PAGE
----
Mono are Martin Virgo as the world has never heard him.
As a member of the team behind Massive Attack's classic "Unfinished
Symphony," producer Virgo crafted a heralded, rhythmic bounce of
electronica, creating the "trance" sound that Radiohead would credit as
fodder for their latest, OK Computer.
On Icelandic enigma Bjork's Debut, Virgo extended the trend, splicing the bottom-heavy buzz with one of alt-rock's premiere female vocalists.
Now, this production master is on his own, forging his own ground and trying to do what he did for these aforementioned artists to make his own brand of popular music.
He's the programming and songwriting half of Mono, whose haunting, keyboard-heavy "Life In Mono" (RealAudio excerpt) appears on the Great Expectations soundtrack. The trancing tune, which glides against the closing credits of the film, has helped catapult sales of the album, which leapt 13 spots to No. 27 on last week's Billboard albums chart.
"Life In Mono" combines James Bond guitar riffs, a trip-hop rhythm, lush orchestration and singer Siobhan De Mare's soft, seductive vocals. It's arguably among the most hypnotic songs on American radio right now.
At barely 18 months old, Mono are touted by some as electronica's next big thing.
After an extended stay in import bins across America, Formica Blues,
Virgo and vocalist De Mare's first album, has recently been released Stateside. It's been a whirlwind year for the band, which earned instant cult status last year when their melodic debut single crept onto American airwaves.
The buzz, so to say, had begun.
Mono, on the other hand, hadn't.
"Even though the single's almost two years old," the 34-year-old Virgo said, calling from a crowded London restaurant, "Siobhan and I didn't even know each other when we made it. There isn't even a great, romantic story about
how we met: I had a friend who heard the music for the single, and he
suggested Siobhan. So, she came down, and she was in."
About 12 months later, Virgo and De Mare released Formica Blues to
critical British acclaim. Now, barely two years after the duo met to record the "Life In Mono" single, Virgo's solo trip is on the verge of explosion. On this night, he and De Mare, in fact, were dining with Mercury hierarchy at a posh London restaurant. Virgo, who carries a cell phone now, shouted from a corner of the establishment -- he could barely make out the trans-Atlantic connection. It was dinnertime and the place was bustling with noise. Virgo shouted above the clinks of silver against china.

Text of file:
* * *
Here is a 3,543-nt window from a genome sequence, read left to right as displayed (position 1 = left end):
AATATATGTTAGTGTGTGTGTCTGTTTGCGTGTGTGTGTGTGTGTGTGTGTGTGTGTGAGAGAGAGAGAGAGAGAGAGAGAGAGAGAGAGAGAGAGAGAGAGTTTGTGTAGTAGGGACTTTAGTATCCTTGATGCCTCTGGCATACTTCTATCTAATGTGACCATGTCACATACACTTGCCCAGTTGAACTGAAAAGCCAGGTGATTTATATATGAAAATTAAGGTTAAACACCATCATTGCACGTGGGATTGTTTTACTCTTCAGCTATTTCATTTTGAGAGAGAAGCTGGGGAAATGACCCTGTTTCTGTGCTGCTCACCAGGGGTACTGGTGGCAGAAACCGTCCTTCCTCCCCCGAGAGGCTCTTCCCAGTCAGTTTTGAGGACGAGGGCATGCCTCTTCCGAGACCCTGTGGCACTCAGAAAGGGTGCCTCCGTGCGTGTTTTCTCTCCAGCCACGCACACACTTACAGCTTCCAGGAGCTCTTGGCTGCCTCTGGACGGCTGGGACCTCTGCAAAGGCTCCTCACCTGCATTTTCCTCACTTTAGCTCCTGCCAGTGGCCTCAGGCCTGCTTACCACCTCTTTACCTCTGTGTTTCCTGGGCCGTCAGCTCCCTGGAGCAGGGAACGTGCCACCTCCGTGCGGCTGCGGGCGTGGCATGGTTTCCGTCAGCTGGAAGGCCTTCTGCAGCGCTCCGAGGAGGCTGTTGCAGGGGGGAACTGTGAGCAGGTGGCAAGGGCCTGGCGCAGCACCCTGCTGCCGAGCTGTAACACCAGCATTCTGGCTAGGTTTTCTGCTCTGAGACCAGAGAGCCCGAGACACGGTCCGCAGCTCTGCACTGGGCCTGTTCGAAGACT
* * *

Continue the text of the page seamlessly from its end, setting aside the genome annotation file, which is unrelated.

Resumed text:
"When you're working with other people's material," he said, referring to his behind-the-scenes production work, "you're with their instruments and their ideas. With Mono, we had to have courage -- we had to have our own ideas and our own songs. It was a bit different."
Besides Bjork, Virgo has worked with one-time Massive Attack vocalist
Nellee Hooper, as well as the current Massive Attack lineup, including
vocalist Shara Nelson. Aside from his production credits and love for
American jazz and blues, Virgo said his earliest musical influences came
from his mother. "I've always really been into American music, especially black American music," Virgo said. "My mother was a piano teacher, and she used to play bits of ragtime and blues piano, and when you're young, you weren't
supposed to do that -- you were to sit there and practice your scales.
I grew up loving American music, although I'm not sure how it quite
comes out in Mono."
Still, Mono's music does contain hints of Americana, especially in the bluesy tones of tracks such as "Penguin Freud" or "Hello Cleveland," an extremely jazzy piece that incorporates a be-bop bassline and sprinkles of piano tickles and drum loops. Synthesized guitar snags appear recklessly on the record, as do an array of samples. Virgo said that hip-hop plays an important role in English ambient music. "Right now, I'd say hip-hop is our biggest influence," he said. "The whole history of hip-hop is important -- I think all of Britain fell in
love the first time they heard it. Right from the beginning -- the way
they make hip-hop has been a big influence toward the way we make
And Virgo doesn't shy away from that.
"All we're doing is exporting to you what we got from America in the first place," he added. "You know -- Detroit, Chicago, jazz and blues ... Electronica has been such an amazing exchange of ideas that I don't think you can ever force anything back. American culture is the most important thing in 20th-century culture worldwide."
Though Mono have performed in America before, Virgo says he looks forward
to returning to the States, especially now that "Life In Mono" has begun
rumbling. With Formica Blues set for worldwide release, plans are
being made for performing the band's music live, which Virgo says will
take some time to perfect.
Once Mono's live performance is set, however, Virgo said it will be time for another album. And though the thickest ice has been broken in creating Mono's freshman effort, Mono plan to spend a lot of time crafting new material, he added.
"I've got an emotional investment into the music that Mono makes which
is far greater than playing on other people's things," Virgo said. "It's very close to my heart." [Thurs., Feb. 19, 1998, 9 a.m. PST]